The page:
Trevor Nelson I'm Trevor Nelson, I'm a DJ, a broadcaster, and I'm on Radio 1, I'm on Radio 1Xtra, the digital black music channel, I do the Breakfast Show, five days a week, and I've also got a show on Radio 2. And I do gigs. Ibiza every summer, a whole season at a club called Pacha. So I'm pretty busy. Sometimes in life you find something that - Craig David said it, I know it's really corny but - born to do it. You just do something that you - you find is you, and I don't want to stop doing what I'm doing it's - I find it easy, I'm very comfortable with it, and I enjoy it. I didn't have a plan when I started, when I sort of was at school I really was scared of what to do. I wasn't naturally good at anything. My only passion was music, I loved music. But I knew I had to get an education, so obviously I passed my exams. But instead of getting As and Bs, I was more C and B. I think the toughest thing for me was - I didn't know any kids who went to University in my area. I grew up in Hackney, and it just wasn't the normal thing. People just went out and got a job. My Dad wanted the best possible education for me, and he was so scared of me not getting that, that he actually ends up bullying me. When I got a B - what happened to the A? When I got a C - what happened to the B? You know, and after a while that wore me down a bit, and I thought - am I studying for him or for me? I had a lot of questions when I was young, you know. I was a black kid being brought up in Britain, I was asking my Dad - why are we kind of different, you know. So I used to be quite a solitary sort of kid, I used to stay in my room, liked to play music. Just weird, I was a bit of an introvert that way. I started DJing because when we had a school disco, it was a boys' school, we had to invite girls to come to the disco. So I said can I be the DJ? Because I didn't want to ask a girl to dance, I was so shy! So I became the DJ, I liked what I saw, and from that day on I started doing it as a hobby. I had really good knowledge of music, and the guy who owned my favourite record shop - managed it - hired me basically, to import records for him. My job was to order records from America, pick 'em up at Heathrow, and then sell them to independent record stores around London and the South East. My dream job really. My passion for music became my job. The first job I got in the music industry was offered to me because someone spotted me, and said I think you're good at this. Then I got offered Kiss pirate radio station, someone asked me would I like to join Kiss as a pirate? I got offered MTV. Everything I've done, someone's offered me. I've never chased it. I'm lucky maybe, or I work so hard that I get noticed. My first show on Radio 1 was terrifying. Because obviously I grew up listening to stations like Radio 1. You're talking to over a million people, your first words just don't want to come out, you know - you're just go (GRIMACES) - you know I was literally shaking like a leaf. I did have a moment when I sat there and I thought - wow, from my little attic room in Hackney to Radio 1 national radio. I think the problem with being - music being my career - it can shut down so many other cultural things. It can make you just a bit one-dimensional as a person. You know, I was talking to people and just talking about music. And then I realised that I'm sounding like a bore now, got to be a bit more rounded. I find that exercise is a great way of keeping my work ethic up, because it's something that no-one wants to do. No-one wants to do it, so I do it at home on my own. My Dad was a bus conductor, and he bettered himself by becoming a Financial Adviser, my Mum was just a char maid, we were pretty - pretty working class, you know, but he bought a house. All his mates were living in Council flats, he bought a house. Even though I fell out with my Dad as a teenager like most teenagers will, you just do, he instilled stuff in me, you know. He always said you'll ever make it in music, you know, he always said music's not the one, you know. And now he's the proudest man alive. I get up and I motivate myself every day, because I think no matter what I did, it's nothing compared to what he did. My ambition in life was simple. I wanted a nice missus, to go on holiday every year, have a house, and a nice car. That was my ambition in life. And I've got most of that. Not all of it, but most of it. So I'm pretty happy. ENDS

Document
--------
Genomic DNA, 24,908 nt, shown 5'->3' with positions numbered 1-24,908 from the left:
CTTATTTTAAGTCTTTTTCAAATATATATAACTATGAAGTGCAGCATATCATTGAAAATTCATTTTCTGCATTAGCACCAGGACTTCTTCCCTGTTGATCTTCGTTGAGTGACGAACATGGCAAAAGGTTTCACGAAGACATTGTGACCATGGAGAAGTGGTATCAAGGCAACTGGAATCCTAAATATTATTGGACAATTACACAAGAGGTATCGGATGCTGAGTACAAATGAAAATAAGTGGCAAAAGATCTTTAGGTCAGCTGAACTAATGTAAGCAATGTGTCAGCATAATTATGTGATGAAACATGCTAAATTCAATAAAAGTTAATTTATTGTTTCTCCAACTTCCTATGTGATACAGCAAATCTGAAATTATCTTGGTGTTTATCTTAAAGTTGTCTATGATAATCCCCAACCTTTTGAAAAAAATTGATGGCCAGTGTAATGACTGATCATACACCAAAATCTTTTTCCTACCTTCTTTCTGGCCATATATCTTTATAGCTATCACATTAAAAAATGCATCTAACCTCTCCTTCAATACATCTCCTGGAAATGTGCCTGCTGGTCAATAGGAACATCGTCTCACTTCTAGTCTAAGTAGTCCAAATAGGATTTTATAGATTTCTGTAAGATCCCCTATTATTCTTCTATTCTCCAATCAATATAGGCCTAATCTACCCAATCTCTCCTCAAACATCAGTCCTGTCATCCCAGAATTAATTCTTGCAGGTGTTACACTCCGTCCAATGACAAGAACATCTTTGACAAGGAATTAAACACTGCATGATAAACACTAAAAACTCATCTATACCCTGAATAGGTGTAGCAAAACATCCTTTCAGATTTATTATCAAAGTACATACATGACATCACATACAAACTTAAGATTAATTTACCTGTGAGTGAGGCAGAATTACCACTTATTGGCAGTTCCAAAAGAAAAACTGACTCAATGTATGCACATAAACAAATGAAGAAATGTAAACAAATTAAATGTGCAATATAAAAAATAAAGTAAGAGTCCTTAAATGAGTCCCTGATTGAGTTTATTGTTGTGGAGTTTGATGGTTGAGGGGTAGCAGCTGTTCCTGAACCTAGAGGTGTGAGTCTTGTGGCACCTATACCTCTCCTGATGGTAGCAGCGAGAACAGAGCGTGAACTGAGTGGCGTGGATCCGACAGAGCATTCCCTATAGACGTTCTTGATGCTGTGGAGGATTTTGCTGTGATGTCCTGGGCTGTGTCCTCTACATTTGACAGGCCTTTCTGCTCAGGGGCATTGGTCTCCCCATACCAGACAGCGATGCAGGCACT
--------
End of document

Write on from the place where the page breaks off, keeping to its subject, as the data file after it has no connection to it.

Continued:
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About Trevor Nelson

Employer's name: Freelance
Trevor has always been passionate about music, his first job in a record store put him on the path to opportunities with Kiss FM and MTV that led to his career with Radio 1 and 2. He used his early shyness to manoeuvre himself into the position of DJ so he wouldn't have to ask girls to dance!

More information about actors, entertainers and presenters

Check out 18 videos about this career


Average Salary
£39,520
Average Weekly Hours
32
Past Unemployment
YearUnemployed
20114%
20125%
Predicted Employment
Future Employment Chart
Top 10 Industries
For This Job
IndustryJobs
Sport & recreation6,087
Arts & entertainment 5,484
Education3,250
Services to buildings2,953
Film &  music 2,798
Employment activities2,653
Other personal service 2,414
Other professional2,333
Publishing activities2,057
Head offices, etc1,673
Employment Status
Employment Status Chart
Description

Actors, entertainers and presenters sing, portray roles in dramatic productions, perform comedy routines, gymnastic feats and tricks of illusion, train animals to perform and perform with them, and introduce and present radio and television programmes.

Qualifications

Entry does not depend on academic qualifications although some drama schools require candidates to have GCSEs/S grades or A levels/H grades or a degree. Entry can be based upon an audition. Membership of the appropriate trade union is usually required. NVQs/SVQs in performing arts are available.

Tasks
  • Studies script, play or book and prepares and rehearses interpretation
  • Assumes character created by a playwright or author and communicates this to an audience
  • Performs singing, comedy, acrobatic, illusion and conjuring routines
  • Trains animals to perform entertaining routines and may perform with them
  • Introduces and presents radio and television programmes, reads news bulletins and makes announcements
  • Conducts interviews and prepares reports for news broadcasts, current affairs programmes and documentaries
  • Plays pre-recorded music at nightclubs, discotheques, and private functions.
Employment by Region
Regional Employment Chart
Gender Balance
M 57% 43% F
Skills Chart
Where to go next
Jobs in the music industry are so varied that it\'s difficult to generalise about how people manage to break in. Why study a Music degree? It\'s a question I\'m often asked. And it\'s more easily answered than you might think.Love music? Know loads about it? OK with a measly starting salary? Grafter? Able to cope under pressure? If you answered \'yes\' to all of these questions, read on. Choosing to study music at \'A level\' was a last-minute decision; I still didn\'t realise it could lead to an exciting career. Information and Statistics relating to the Creative and Cultural Industries SectorSector Skills Council for Creative Media